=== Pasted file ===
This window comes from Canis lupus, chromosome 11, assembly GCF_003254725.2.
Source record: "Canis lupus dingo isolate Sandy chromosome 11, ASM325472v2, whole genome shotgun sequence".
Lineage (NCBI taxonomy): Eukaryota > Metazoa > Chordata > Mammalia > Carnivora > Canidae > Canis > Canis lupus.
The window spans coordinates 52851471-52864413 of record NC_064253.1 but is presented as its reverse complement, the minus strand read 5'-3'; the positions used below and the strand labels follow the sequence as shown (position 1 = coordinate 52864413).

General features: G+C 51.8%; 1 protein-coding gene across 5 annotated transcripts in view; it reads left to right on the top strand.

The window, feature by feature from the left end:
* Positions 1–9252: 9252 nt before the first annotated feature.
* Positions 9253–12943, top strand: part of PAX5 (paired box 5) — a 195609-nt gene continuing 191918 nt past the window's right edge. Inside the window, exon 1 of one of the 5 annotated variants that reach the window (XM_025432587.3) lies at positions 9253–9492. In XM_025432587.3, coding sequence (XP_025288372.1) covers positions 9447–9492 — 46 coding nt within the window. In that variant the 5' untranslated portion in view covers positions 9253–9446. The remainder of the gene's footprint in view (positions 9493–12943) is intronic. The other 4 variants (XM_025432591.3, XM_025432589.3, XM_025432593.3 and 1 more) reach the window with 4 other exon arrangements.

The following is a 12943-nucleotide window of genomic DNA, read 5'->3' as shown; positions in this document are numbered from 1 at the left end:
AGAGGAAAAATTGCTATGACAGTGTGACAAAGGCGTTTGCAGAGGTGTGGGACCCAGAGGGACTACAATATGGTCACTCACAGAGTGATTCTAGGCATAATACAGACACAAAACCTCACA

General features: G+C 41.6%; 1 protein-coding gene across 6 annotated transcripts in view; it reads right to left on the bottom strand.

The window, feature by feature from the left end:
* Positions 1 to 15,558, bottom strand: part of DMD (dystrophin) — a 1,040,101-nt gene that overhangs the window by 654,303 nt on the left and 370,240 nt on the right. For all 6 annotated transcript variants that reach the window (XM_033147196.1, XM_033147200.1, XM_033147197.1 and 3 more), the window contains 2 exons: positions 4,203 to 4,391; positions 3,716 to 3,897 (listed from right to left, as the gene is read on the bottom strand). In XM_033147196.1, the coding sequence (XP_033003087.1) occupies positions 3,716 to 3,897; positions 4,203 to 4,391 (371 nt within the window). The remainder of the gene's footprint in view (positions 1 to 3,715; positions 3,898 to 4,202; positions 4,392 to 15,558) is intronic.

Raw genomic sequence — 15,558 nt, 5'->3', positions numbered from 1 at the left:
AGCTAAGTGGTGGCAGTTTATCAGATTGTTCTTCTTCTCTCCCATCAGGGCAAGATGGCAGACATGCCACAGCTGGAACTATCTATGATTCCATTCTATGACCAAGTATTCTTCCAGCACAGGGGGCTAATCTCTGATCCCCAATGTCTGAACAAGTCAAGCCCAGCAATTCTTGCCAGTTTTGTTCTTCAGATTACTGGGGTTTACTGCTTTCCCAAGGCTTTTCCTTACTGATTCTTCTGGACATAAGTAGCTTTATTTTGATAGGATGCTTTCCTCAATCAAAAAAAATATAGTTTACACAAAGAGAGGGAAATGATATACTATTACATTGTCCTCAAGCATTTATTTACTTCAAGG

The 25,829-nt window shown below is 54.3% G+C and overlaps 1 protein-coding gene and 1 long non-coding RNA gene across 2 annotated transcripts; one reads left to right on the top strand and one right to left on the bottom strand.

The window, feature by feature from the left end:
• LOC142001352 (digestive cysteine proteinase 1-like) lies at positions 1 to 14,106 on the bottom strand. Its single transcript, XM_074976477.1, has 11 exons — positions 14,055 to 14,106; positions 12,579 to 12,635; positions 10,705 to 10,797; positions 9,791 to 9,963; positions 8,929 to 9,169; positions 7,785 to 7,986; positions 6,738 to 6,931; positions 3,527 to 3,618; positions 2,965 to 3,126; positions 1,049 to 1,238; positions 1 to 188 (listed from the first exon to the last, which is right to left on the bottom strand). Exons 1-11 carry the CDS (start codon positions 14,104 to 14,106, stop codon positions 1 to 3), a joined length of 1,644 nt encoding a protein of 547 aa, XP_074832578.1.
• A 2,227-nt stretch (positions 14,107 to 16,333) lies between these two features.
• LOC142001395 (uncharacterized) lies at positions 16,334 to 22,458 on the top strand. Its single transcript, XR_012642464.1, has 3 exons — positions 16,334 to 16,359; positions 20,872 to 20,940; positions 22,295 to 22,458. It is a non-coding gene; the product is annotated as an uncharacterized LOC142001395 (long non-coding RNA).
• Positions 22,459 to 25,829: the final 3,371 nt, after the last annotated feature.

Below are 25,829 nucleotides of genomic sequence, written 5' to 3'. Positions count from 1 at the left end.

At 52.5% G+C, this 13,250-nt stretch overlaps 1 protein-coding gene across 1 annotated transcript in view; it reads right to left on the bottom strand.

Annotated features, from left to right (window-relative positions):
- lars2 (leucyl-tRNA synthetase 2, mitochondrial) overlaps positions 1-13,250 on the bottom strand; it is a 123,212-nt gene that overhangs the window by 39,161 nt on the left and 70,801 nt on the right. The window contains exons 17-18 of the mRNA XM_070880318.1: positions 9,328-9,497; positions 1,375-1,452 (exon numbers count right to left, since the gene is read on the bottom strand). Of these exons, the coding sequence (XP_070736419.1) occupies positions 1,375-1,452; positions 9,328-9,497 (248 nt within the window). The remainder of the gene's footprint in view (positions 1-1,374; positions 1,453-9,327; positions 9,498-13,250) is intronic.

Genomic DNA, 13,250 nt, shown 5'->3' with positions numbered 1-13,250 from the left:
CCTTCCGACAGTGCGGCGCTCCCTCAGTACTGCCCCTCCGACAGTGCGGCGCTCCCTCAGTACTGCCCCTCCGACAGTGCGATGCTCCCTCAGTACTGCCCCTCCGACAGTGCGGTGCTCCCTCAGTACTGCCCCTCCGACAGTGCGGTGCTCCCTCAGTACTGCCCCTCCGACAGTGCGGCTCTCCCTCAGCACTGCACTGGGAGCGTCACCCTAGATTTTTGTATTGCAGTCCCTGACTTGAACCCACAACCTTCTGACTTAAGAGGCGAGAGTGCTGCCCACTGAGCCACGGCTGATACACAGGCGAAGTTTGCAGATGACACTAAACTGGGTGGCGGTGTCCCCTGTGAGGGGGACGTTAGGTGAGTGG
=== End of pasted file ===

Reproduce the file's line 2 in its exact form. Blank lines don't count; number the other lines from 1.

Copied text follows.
Source record: "Canis lupus dingo isolate Sandy chromosome 11, ASM325472v2, whole genome shotgun sequence".